TOPLINE:

Using polygenic risk scores along with positive family histories and breast cancer-associated gene mutations improves risk stratification for breast cancer screening.

METHODOLOGY:

  • A polygenic risk score — a measure of an individual’s risk for a disease based on the estimated effects of many genetic variants — is not typically included alongside family histories and pathogenic variants of genes, such as BRCA1 and PALB2, when assessing a woman’s risk for breast cancer and the need for earlier or more frequent screening.
  • To assess the potential for a polygenic risk score to improve breast cancer risk stratification, investigators in Finland used a nationwide genetic database to calculate polygenic risk score scores for 117,252 women and then linked the scores to their breast cancer outcomes, using the country’s nationwide mammography screening program, which screens women, ages 50-69 years, every 2 years.
  • The researchers evaluated the use of polygenic risk scores both alone and in combination with family histories and pathogenic variants — specifically, CHEK2 and PALB2 variants common in Finland.
  • The researchers also looked at how well polygenic risk scores predicted a person’s risk for any breast cancer as well as invasive, in situ, and bilateral at three timepoints: Before, during, and after screening age.

TAKEAWAY:

  • Compared with a lower polygenic risk score (below 90%), a high polygenic risk score — a score in the top 10% — was associated with more than a twofold higher risk for any breast cancer before, during, and after screening age (hazard ratio [HR], 2.50, 2.38, and 2.11, respectively). Pathogenic variants and family histories led to similar risk assessments (HR, 3.13, 2.30, and 1.95, respectively, for pathogenic variants; HR, 1.97, 1.96, and 1.68, respectively, for family history).
  • A high polygenic risk score had a positive predictive value of 39.5% for a breast cancer diagnosis after a positive screening mammography, about the same as positive family history (35.5%) and pathogenic variants (35.9%). Combining a high polygenic risk score with a positive family history increased the positive predictive value to 44.6% and with pathogenic variant carriers increased the positive predictive value to 50.6%.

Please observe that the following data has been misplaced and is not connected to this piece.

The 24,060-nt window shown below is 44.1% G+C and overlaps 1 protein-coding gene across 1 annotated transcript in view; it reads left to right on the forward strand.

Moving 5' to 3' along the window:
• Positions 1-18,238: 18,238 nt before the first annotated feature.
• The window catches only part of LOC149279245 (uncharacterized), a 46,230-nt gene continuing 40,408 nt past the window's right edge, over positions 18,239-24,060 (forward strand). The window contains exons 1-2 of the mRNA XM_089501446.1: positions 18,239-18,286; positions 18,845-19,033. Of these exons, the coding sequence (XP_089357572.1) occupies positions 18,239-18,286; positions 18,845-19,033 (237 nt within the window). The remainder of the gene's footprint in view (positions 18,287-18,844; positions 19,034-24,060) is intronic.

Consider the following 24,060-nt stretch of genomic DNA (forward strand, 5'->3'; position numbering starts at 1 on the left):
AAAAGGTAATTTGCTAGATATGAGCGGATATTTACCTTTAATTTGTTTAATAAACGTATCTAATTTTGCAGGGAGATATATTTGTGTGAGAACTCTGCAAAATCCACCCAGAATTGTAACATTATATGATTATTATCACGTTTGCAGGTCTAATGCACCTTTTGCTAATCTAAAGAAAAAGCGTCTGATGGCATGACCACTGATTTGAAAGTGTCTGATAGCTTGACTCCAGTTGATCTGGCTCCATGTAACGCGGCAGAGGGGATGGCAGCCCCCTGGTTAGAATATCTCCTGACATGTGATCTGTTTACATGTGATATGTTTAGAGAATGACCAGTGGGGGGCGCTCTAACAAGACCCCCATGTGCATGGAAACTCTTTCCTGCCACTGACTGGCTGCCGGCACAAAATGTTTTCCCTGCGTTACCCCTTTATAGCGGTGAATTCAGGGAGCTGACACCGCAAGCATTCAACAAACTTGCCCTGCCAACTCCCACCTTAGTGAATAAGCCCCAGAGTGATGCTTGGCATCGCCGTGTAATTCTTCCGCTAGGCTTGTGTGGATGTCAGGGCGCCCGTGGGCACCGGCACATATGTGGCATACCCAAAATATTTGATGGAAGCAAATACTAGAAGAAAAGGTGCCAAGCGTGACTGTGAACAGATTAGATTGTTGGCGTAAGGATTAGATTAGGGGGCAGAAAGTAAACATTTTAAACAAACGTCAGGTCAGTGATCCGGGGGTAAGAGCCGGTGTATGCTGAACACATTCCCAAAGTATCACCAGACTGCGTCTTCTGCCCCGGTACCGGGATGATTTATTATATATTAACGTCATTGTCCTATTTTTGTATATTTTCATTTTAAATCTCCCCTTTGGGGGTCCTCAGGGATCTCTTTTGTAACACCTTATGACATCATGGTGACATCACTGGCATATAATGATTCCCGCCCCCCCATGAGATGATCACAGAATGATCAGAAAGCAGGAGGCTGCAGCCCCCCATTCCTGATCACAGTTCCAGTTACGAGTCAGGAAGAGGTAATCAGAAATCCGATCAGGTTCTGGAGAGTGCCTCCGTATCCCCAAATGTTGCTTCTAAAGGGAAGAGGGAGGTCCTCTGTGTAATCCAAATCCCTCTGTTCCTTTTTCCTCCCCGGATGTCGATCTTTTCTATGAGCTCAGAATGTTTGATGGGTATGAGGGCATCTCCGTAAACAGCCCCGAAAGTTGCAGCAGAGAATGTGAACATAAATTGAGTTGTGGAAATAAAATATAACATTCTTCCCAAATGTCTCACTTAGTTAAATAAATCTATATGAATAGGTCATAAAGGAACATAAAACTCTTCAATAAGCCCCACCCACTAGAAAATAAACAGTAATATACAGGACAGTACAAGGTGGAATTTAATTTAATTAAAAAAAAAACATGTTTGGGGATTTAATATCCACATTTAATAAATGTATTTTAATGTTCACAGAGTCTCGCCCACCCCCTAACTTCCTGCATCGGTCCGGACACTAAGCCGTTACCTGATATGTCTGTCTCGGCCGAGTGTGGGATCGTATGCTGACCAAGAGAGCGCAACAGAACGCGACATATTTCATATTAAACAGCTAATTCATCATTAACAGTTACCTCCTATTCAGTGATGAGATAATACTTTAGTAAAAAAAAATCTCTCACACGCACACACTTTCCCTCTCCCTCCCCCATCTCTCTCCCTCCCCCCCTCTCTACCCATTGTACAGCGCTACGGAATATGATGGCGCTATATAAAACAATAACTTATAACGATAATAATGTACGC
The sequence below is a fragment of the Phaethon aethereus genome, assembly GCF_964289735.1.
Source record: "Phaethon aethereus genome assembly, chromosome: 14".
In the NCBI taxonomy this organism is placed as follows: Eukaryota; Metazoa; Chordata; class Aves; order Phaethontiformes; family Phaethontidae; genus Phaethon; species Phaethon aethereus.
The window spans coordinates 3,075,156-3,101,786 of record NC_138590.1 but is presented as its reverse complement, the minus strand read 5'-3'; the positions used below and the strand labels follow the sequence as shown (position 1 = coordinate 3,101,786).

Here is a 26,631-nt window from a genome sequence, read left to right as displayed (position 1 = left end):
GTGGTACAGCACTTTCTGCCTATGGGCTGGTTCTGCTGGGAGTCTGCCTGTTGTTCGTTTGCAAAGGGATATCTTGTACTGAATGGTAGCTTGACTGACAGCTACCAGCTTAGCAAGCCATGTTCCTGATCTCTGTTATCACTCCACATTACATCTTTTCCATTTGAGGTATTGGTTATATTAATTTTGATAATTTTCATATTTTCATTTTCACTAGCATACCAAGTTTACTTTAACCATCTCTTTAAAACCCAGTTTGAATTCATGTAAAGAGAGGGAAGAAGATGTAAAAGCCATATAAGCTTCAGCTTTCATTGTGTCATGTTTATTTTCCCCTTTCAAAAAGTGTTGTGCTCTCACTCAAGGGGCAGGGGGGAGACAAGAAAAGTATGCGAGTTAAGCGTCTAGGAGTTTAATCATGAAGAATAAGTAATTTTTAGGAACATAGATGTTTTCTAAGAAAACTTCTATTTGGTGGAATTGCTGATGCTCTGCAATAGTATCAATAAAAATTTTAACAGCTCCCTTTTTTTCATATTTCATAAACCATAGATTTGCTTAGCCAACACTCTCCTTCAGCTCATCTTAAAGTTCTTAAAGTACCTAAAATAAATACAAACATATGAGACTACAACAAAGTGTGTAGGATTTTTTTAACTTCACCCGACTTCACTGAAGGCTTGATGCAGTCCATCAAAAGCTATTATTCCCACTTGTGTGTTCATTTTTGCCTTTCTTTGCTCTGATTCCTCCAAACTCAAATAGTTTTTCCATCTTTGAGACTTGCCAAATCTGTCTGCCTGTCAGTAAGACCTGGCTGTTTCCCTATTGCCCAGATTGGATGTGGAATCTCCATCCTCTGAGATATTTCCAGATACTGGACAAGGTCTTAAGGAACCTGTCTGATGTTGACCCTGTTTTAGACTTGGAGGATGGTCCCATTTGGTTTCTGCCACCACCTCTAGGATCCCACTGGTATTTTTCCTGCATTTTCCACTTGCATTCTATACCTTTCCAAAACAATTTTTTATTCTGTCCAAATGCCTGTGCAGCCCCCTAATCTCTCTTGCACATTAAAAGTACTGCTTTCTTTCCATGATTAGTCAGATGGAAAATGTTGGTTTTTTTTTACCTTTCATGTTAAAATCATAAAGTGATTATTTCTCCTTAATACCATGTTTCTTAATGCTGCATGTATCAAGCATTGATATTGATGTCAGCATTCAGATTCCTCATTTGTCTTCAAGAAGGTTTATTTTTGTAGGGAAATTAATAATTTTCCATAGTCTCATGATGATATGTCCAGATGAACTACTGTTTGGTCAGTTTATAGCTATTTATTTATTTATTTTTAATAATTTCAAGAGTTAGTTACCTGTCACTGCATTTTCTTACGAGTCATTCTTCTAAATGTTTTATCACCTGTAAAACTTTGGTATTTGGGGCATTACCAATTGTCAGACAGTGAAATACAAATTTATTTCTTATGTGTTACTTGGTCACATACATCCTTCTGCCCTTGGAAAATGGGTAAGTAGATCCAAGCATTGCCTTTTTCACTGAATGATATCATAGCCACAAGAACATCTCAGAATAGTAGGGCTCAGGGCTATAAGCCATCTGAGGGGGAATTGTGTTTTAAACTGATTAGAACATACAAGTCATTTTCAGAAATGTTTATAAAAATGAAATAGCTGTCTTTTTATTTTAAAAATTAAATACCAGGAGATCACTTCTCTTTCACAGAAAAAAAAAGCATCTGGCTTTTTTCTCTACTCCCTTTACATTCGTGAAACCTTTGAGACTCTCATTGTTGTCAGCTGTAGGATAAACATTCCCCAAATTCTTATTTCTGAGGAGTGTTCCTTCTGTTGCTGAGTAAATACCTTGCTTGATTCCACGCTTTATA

• A high polygenic risk score was also associated with a twofold higher risk for interval breast cancer — a cancer diagnosed between screenings — and a higher risk for bilateral breast cancer during screening ages (HR, 4.71), suggesting that women with high scores may benefit from a shorter time interval between screenings or earlier screening, the researchers said.
  • Women with scores in the bottom 10% had a very low risk for both interval and screen-detected cancers. Those with negative family histories and no pathogenic variants did not reach the 2% cumulative incidence threshold for breast cancer screening until age 62 years, “suggesting opportunities for less frequent screens,” the researchers noted.

IN PRACTICE:

This study demonstrates the effectiveness of using a breast cancer polygenic risk score for risk stratification, “with optimal stratification reached through combining” this information with family history and pathogenic variants, the researchers concluded.

SOURCE:

The study, led by Nina Mars, MD, PhD, of the University of Helsinki, Helsinki, Finland, was published in the Journal of Clinical Oncology.

LIMITATIONS:

The work was limited largely to people with Finnish genetic ancestry. The benefits of including polygenic risk scores in screening programs need to be confirmed in clinical trials in areas with broader genetic ancestry; several trials are underway in the United States and elsewhere.

DISCLOSURES:

The study was funded by the European Union’s Horizon 2020 research and innovation program, the Cancer Foundation Finland, and others. The investigators didn’t have any relevant disclosures.

M. Alexander Otto is a physician assistant with a master’s degree in medical science and a journalism degree from Newhouse. He is an award-winning medical journalist who worked for several major news outlets before joining Medscape. Alex is also an MIT Knight Science Journalism fellow. Email: aotto@mdedge.com

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